Spring to Happiness
The UN has designated March 20th as the International Day of Happiness. In addition, this date coincides with the beginning of spring in the northern hemisphere. In these days nature begins to awaken from its winter lethargy.
The spiritual teachers of all ages have formulated their own definitions of happiness. Science has also tried to define happiness. However, there is no consensus in either religious interpretations or scientific theories.
These discrepancies exist because the concept of happiness is vague. For this reason I will not concentrate on religious definitions or scientific theories. Instead, I will focus on the pragmatic aspect of happiness.
Often the terms “joyfulness”, “cheerfulness” and “happiness” are used interchangeably, and perhaps they are different names of the same concept. For many people, however, happiness seems a fleeting goal. Joy, on the other hand, is within our reach. The seekers of happiness crave a permanent state of well being while cheerful people feel this emotion on a daily basis. Therefore, feeling cheerful is a readily available human experience while happiness seems a life-long goal to achieve.
The survivor of the Nazi concentration camps and Austrian psychiatrist Viktor Frankl said once that:
“Happiness is like a butterfly;
The more you chase it, the more it will elude you.
But if you turn your attention to other things,
It will come and softly sit on your shoulder.
How can we get out of the paradoxical trap of the pursuit of happiness? First, we must avoid seeking happiness directly and, as Frankl suggests, we ought to turn our attention “to other things”. But what can these “other things” be? Perhaps these other things are our attitudes and actions that help us move forward on the path of personal growth. In a nutshell, as Frankl used to remind us, it’s more about our inner freedom than about our circumstances. Therefore instead of seeking happiness, let’s seek personal development since walking the path of acquiring virtues can attract happiness.
Let us return to the pragmatic aspect of happiness. Another person who suffered years of imprisonment and torture, is ‘Abdu’l-Bahá, known to many as “The Master.” He explains the joy with these words:
“Joy gives us wings! In times of joy our strength is more vital, our intellect keener, and our understanding less clouded. We seem better able to cope with the world and to find our sphere of usefulness.“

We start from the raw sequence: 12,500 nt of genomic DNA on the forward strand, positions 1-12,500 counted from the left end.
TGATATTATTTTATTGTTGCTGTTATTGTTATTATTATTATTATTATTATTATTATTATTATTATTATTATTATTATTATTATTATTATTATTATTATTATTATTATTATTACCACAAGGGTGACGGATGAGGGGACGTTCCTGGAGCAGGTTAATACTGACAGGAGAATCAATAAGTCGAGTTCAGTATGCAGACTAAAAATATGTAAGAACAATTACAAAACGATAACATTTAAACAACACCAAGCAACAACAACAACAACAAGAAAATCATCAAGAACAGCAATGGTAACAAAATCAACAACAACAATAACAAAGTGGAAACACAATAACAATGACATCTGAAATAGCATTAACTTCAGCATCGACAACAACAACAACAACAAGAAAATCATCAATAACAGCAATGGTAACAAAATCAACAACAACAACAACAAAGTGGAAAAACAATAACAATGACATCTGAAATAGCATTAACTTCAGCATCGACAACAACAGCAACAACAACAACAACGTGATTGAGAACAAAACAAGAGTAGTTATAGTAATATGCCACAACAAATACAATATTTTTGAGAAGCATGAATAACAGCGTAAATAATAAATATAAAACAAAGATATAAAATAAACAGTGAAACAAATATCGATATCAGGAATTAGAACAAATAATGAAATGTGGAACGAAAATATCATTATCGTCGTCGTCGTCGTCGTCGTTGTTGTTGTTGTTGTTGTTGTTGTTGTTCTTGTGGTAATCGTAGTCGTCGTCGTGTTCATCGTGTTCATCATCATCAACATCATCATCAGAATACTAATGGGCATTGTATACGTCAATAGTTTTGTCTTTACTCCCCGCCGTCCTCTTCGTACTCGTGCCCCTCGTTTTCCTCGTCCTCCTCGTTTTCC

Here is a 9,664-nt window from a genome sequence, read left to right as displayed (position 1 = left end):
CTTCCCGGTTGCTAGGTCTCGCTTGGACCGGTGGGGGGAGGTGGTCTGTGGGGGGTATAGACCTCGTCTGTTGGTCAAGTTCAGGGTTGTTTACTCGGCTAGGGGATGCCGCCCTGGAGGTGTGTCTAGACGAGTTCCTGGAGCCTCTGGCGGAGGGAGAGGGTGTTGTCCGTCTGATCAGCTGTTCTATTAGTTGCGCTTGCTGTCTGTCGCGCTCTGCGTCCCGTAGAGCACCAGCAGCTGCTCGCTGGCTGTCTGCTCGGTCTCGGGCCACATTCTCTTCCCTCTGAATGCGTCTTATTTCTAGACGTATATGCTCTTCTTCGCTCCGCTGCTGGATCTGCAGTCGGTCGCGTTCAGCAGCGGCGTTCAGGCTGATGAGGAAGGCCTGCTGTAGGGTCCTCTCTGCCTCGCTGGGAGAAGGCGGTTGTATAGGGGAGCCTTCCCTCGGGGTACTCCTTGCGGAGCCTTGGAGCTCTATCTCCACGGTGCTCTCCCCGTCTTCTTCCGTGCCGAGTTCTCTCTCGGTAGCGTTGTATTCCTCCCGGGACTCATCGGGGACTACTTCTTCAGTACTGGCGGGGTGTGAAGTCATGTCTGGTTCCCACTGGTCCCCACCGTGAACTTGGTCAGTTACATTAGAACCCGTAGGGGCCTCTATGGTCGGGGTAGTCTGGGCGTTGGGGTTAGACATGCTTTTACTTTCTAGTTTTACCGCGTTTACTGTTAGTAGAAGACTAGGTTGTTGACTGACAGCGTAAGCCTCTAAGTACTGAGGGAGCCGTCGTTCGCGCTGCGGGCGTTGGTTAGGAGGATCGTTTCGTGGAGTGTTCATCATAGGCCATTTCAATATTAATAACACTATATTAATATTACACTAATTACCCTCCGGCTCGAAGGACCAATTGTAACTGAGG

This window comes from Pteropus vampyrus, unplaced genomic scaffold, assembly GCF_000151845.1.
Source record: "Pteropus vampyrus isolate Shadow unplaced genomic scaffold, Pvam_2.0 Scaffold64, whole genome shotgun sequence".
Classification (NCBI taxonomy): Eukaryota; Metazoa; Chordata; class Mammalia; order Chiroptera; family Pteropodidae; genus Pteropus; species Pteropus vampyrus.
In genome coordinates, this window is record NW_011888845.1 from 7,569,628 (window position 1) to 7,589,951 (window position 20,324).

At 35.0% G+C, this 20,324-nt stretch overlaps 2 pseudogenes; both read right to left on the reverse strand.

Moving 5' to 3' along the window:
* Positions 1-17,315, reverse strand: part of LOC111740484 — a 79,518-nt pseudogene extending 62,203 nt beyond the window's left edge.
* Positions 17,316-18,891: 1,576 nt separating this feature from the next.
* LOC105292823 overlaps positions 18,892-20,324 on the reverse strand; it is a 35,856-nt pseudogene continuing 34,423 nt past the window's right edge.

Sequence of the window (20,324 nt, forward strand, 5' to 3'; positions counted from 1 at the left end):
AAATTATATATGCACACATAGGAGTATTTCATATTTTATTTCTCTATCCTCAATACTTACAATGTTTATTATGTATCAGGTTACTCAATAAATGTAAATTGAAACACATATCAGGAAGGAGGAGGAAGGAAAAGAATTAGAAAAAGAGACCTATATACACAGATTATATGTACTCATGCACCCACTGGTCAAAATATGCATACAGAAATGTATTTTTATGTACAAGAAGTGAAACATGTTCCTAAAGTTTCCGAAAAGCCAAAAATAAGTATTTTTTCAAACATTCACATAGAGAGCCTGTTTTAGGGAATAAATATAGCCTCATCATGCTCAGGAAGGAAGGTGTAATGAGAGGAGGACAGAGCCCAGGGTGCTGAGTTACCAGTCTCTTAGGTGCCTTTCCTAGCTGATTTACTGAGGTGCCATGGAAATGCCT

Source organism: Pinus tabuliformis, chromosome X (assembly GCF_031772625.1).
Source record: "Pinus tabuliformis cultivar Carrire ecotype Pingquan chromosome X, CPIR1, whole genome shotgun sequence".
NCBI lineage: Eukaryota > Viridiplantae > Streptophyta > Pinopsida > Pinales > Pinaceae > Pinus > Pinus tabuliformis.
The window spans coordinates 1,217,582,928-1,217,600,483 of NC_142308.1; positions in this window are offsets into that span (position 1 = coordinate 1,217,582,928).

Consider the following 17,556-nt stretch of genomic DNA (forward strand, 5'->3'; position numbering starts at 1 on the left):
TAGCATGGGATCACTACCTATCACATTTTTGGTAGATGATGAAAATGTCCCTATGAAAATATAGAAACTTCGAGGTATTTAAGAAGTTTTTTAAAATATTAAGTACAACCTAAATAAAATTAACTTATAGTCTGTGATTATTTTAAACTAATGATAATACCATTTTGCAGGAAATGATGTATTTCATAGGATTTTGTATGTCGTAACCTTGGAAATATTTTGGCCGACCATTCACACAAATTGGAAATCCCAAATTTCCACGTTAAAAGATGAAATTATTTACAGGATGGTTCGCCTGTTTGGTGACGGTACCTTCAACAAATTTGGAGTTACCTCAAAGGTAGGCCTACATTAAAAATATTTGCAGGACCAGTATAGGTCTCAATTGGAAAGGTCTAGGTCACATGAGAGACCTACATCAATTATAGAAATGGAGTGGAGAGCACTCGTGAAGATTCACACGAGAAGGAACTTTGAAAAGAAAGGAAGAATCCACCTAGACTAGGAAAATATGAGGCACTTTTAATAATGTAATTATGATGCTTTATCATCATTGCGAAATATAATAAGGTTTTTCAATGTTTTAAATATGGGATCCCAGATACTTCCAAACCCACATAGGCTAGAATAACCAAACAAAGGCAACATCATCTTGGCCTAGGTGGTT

And to better underline the impact of joy, The Master also mentions the effects of sadness:
“But when sadness visits us we become weak, our strength leaves us, our comprehension is dim and our intelligence veiled. The actualities of life seem to elude our grasp, the eyes of our spirits fail to discover the sacred mysteries, and we become even as dead beings.”
How to be Cheerful
If happiness seems a difficult objective, perhaps cheerfulness is an attainable goal. But, how can we be cheerful? Joyfulness and cheerfulness are more easily achieved through actions than with thoughts. It is true that positive thoughts help us feel joyful but there are few people with such mental power to dissipate sadness with their willpower. For the rest of us, how we act becomes a strong magnet to attract these positive emotions.
What do cheerful people do? One of the visible actions of people who are joyful is their smiling face. These people smile more often than the majority. Entertaining positive thoughts can generate joy because there is a link between emotions and facial mimicry. Some researchers, such as the German psychologist Fritz Strack, argue that the effect of joy and positive thoughts can be achieved with facial mimicry, namely a smile. Strack suggests that a mechanical smile can make us feel happy.
I doubt that forcing a smile mechanically causes joy for everyone. However, there is an interesting principle that its practical application can be very useful. That is, act like cheerful people. Our small actions based on “as if I’m joyful” can attract positive emotions. Two philosophers, Blaise Pascal and Hans Vaihinger argued that acting “as if” you were cheerful could lead to joy. In other words, performing a deliberate action can make us feel an authentic emotion.
Sometimes it is difficult for us to feel happy. In these cases, it is useless to force happiness with positive thought. Instead, we can ask ourselves “if I were a cheerful person, what would I do today?” This question stimulates our creativity and we will come up with some ideas. Among all the options, we can choose a small action and put it into practice.
If every day we perform a tiny action with tints of joyfulness, it will not be long before the day we have become a cheerful person. A cheerful attitude is the best mental disposition to inquire into the philosophical, abstract and spiritual aspects of happiness. Joy will serve as a beacon that can illuminate the path of the pursuit of happiness.
“Happiness consists more in the small conveniences of pleasures that occur every day, than in great pieces of good fortune that happen but seldom to a man in the course of his life.”